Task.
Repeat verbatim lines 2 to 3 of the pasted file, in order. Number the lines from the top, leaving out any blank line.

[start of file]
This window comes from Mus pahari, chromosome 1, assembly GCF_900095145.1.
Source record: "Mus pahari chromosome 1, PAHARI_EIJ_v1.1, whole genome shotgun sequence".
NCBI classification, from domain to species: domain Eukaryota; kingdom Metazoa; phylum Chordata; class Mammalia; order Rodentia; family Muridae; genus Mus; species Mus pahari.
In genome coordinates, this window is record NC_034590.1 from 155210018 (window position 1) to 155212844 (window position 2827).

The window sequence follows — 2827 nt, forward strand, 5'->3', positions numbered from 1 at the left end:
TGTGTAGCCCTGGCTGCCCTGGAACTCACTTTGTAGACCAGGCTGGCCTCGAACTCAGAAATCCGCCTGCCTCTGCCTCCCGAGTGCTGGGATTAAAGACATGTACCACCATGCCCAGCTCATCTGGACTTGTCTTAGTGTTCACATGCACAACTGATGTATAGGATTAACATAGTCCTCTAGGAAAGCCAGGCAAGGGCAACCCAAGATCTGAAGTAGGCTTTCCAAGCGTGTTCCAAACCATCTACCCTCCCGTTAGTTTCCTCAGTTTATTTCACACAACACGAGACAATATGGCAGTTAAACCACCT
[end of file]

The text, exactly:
Source record: "Mus pahari chromosome 1, PAHARI_EIJ_v1.1, whole genome shotgun sequence".
NCBI classification, from domain to species: domain Eukaryota; kingdom Metazoa; phylum Chordata; class Mammalia; order Rodentia; family Muridae; genus Mus; species Mus pahari.